Here, we review this research, finding consistent support in numerical models for an antiphase relationship between AMOC strength and dynamic sea level. However, simulations exhibit substantial along‐coast and intermodel differences in the amplitude of AMOC‐associated dynamic sea-level variability. Observational analyses focusing on shorter (generally less than decadal) timescales show robust relationships between some components of the North Atlantic large‐scale circulation and coastal sea-level variability, but the causal relationships between different observational metrics, AMOC, and sea level are often unclear. We highlight the importance of existing and future research seeking to understand relationships between AMOC and its component currents, the role of geostrophic processes near the coast, and the interplay of local and remote forcing. Such research will help reconcile the results of different numerical simulations with each other and with observations, inform the physical origins of covariability, and reveal the sensitivity of scaling relationships to forcing, timescale, and model representation. This information will, in turn, provide a more complete characterization of uncertainty in relevant relationships, leading to more robust reconstructions and projections.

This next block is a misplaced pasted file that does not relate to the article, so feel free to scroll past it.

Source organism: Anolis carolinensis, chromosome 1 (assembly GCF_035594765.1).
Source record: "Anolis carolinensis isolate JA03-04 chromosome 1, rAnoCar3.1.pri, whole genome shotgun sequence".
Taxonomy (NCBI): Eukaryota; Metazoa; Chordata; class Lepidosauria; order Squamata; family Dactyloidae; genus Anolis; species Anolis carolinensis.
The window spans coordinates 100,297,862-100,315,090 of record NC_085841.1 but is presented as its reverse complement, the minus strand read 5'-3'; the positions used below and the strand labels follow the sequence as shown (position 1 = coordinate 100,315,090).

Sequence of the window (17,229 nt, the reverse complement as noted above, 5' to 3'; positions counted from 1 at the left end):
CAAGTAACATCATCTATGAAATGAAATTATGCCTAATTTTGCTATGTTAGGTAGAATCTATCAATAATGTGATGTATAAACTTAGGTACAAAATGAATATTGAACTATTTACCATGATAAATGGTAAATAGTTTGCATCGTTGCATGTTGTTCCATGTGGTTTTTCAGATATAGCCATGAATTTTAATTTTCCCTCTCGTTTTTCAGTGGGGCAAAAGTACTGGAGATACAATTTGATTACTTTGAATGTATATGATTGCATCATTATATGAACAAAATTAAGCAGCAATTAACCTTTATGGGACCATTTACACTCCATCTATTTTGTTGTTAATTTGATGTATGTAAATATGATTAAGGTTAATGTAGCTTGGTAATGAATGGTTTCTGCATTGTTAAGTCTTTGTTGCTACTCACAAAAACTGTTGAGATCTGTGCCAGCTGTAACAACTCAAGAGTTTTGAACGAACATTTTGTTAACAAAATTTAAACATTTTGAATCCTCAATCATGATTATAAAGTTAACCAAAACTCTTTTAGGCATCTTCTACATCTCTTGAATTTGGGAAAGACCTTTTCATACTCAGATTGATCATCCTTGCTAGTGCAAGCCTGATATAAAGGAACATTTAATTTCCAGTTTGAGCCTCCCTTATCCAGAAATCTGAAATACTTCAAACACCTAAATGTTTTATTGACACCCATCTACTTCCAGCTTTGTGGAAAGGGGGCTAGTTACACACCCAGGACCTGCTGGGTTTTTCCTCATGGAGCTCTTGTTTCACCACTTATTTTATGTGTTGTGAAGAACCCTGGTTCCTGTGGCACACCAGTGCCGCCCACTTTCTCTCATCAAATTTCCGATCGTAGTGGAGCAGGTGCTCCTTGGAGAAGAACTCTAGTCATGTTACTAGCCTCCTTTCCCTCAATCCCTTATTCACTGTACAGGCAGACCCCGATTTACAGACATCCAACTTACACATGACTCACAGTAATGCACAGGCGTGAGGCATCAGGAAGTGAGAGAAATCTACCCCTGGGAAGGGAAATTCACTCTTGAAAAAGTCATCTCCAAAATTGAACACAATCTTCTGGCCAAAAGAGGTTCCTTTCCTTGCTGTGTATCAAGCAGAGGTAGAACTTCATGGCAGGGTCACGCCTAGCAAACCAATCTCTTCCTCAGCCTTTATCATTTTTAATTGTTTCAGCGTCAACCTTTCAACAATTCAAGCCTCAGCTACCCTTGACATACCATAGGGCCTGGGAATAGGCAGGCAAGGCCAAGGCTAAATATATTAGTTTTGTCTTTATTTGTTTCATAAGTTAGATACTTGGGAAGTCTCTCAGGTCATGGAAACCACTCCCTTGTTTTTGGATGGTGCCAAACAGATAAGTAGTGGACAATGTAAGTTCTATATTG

This paper reviews the nature of this relationship and whether, and when, it is evident in climate models and observations. Although the current generation of large‐scale climate and ocean models generally show an antiphase relationship between basin‐scale ocean current strength and coastal sea level, the spatial pattern of sea-level change differs from theory and between models. Supported by existing and emerging research, the authors hypothesize that these deviations result from important physical processes occurring on the continental shelf and slope, and the complexities of the 3‐dimensional ocean circulation. A quantitative assessment of the importance of these processes is critical for understanding past and future climate and sea-level changes in this heavily populated and vulnerable region.
An antiphase relationship between large‐scale North Atlantic meridional volume transport and U.S. East Coast DSL is broadly evident across a range of numerical simulations and observational analyses. This relationship can be interpreted using the simple geostrophic framework introduced in section 3. However, such a framework is insufficient to explain the widely differing along‐coast AMOC‐DSL scalings derived in models and observations or variation across climate models. Furthermore, such an interpretation limits causal attribution: Geostrophy cannot provide information about the forces that drive sea-level changes.